07:02 GMT05 December 2020
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    GCHQ was originally established after the First World War as the Government Code and Cypher School (GC&CS) and was known under that name until 1946. During the Second World War it was located at Bletchley Park, where it was responsible for breaking the German Enigma codes. It moved to its current 'Doughnut' location in Cheltenham in 2004

    A new book called "Behind the Enigma", which claims to be the first 'official history of Britain's cyber spy agency GCHQ reports a lack of trust between British and American intelligence organisations around the time of the Falklands War in 1982.

    According to the book, GCHQ, under pressure from Britain’s Ministry of Defence (MoD), withheld intelligence about British military deployments against Argentina from the US National Security Agency (NSA) during the war, fearing that the US State Department would use the information to further its influence in Latin America.

    “MoD was afraid that if you gave the Americans anything, given the normal leaky nature of [Washington] DC that it would end up going to somebody in State who would then provide it to the Argentines,” the author of the book Professor John Ferris told the Daily Telegraph.

    Intelligence reports supplied by GCHQ during the conflict included the information that Argentinian commanders had ordered an attack on the British naval task force sailing to the South Atlantic – a decision which in turn led to a key and controversial moment of the conflict when a British submarine sank the Argentinian battleship, the General Belgrano.

    The sinking of the Belgrano changed the course of the 1982 war, confining the Argentinian navy to port for the remainder of the conflict.

    Ferris, believes that the intelligence supplied during the 1982 conflict was comparable in military value to the so-called Ultra material supplied by GCHQ’s predecessor organisation after it broke German codes during the Second World War.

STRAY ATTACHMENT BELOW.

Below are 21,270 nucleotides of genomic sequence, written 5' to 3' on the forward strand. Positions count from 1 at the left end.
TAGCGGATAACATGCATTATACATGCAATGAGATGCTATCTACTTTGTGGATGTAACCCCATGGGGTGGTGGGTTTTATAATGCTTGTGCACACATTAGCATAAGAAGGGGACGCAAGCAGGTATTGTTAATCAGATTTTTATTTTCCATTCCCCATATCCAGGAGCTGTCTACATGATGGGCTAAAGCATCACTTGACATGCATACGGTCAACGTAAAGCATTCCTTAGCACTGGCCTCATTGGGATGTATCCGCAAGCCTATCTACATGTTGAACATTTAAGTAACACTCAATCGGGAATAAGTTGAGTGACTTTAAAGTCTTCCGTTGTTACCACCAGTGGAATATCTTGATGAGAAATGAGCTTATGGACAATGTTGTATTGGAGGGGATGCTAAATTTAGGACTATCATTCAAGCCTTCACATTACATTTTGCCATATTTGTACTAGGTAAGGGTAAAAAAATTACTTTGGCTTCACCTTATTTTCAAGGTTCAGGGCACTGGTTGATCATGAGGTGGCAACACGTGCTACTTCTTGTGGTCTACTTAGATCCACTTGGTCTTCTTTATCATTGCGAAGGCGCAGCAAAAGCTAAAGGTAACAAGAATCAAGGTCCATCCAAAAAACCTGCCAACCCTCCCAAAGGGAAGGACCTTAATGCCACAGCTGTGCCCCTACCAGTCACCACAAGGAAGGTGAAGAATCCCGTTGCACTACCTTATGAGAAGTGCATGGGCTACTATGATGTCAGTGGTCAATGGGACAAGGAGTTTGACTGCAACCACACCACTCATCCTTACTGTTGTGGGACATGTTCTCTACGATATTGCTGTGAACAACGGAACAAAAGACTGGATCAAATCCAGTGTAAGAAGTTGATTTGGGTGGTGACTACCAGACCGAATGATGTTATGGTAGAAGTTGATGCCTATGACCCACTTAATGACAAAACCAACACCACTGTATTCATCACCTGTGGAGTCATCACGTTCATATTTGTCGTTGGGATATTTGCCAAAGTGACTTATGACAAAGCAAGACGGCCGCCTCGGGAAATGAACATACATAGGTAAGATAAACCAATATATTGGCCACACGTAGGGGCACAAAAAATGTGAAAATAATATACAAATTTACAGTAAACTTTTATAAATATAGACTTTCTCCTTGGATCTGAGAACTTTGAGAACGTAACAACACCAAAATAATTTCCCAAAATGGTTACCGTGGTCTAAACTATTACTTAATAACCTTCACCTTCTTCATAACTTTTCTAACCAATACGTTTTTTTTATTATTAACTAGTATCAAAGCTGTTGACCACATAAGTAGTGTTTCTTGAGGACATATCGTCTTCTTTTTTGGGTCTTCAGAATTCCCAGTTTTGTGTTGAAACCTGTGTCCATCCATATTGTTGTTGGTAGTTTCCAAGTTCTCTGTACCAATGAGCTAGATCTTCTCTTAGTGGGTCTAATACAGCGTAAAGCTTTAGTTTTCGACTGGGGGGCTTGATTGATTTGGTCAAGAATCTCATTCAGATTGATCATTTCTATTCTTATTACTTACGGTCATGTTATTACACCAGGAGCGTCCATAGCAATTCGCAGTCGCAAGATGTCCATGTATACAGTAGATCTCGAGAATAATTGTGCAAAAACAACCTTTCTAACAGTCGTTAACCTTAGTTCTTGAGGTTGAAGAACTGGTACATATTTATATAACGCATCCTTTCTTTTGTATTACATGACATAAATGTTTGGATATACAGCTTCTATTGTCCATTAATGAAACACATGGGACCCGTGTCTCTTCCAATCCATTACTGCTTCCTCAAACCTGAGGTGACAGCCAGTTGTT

He said: “The British knew what the Argentine order of battle was, what it was planning to do.”

    The book examines the history of Britain’s codebreakers from the First World War to the present day, highlighting the successes and failures of the agency.

    Personality Clash?

    It also highlights tensions between senior officers in GCHQ and their counterparts in the NSA, particularly during the 1980s, noting in particular a former NSA Director's negative description of the head of GCHQ.

    William Odom, Director of the NSA from 1985 to 1988, wrote in a diary entry that Peter Marychurch, the head of GCHQ, was a "tense, nervous, slightly insecure civil servant”.

    ‘He and his immediate subordinates hold, in my view, a vastly inflated view of their own competence and talents,’ the diary continued. 

    ‘Socially I no longer find the British amusing, merely a pain in the ass...They didn’t have a good grasp either of current strategic affairs or history. They are semi- educated newspaper readers, not  analysts worthy of national level posts.’

    The book’s author said the diary note was “very specific and quite unusual”.

    The two spies seem to have made up by 1986, however, when Marychurch presented Odom a piece of a Colossus Mark II, the world’s first programmable electronic computer, developed at UK codebreaking centre Bletchley Park, to exhibit at the National Cryptologic Museum in Fort Meade, Maryland.

    Cyber Spies in the Internet Age

    The author suggests GCHQ in the 1990s grasped the potential of the internet much faster than the NSA. 

    He said the UK spy agency “transformed itself and fundamentally changed the way its people operate”.

    Ferris says that GCHQ is currently using its public-facing arm, the National Cyber Security Centre, to get very sensitive information into the hands of the public.

    Some secrets look set to stay secret

    While GCHQ ended up giving Ferris “more material than they promised”, other intelligence agencies – in the US, Canada and Britain – were entitled to be informed of material being written about them by an allied organisation and, if necessary, could request they were not mentioned or have excerpts removed.

    “That took a long time to negotiate. A fair amount of what I wrote was removed,” Ferris told the Shropshire Star.

    Ferris, who was forced to sign the official secrets act in order to gain access to GCHQ files, believes that around 5 percent of his work was removed from the book, but the main story has still been told.

    cyber spying, Falklands War, NSA, Government Communications Headquarters (GCHQ), spies
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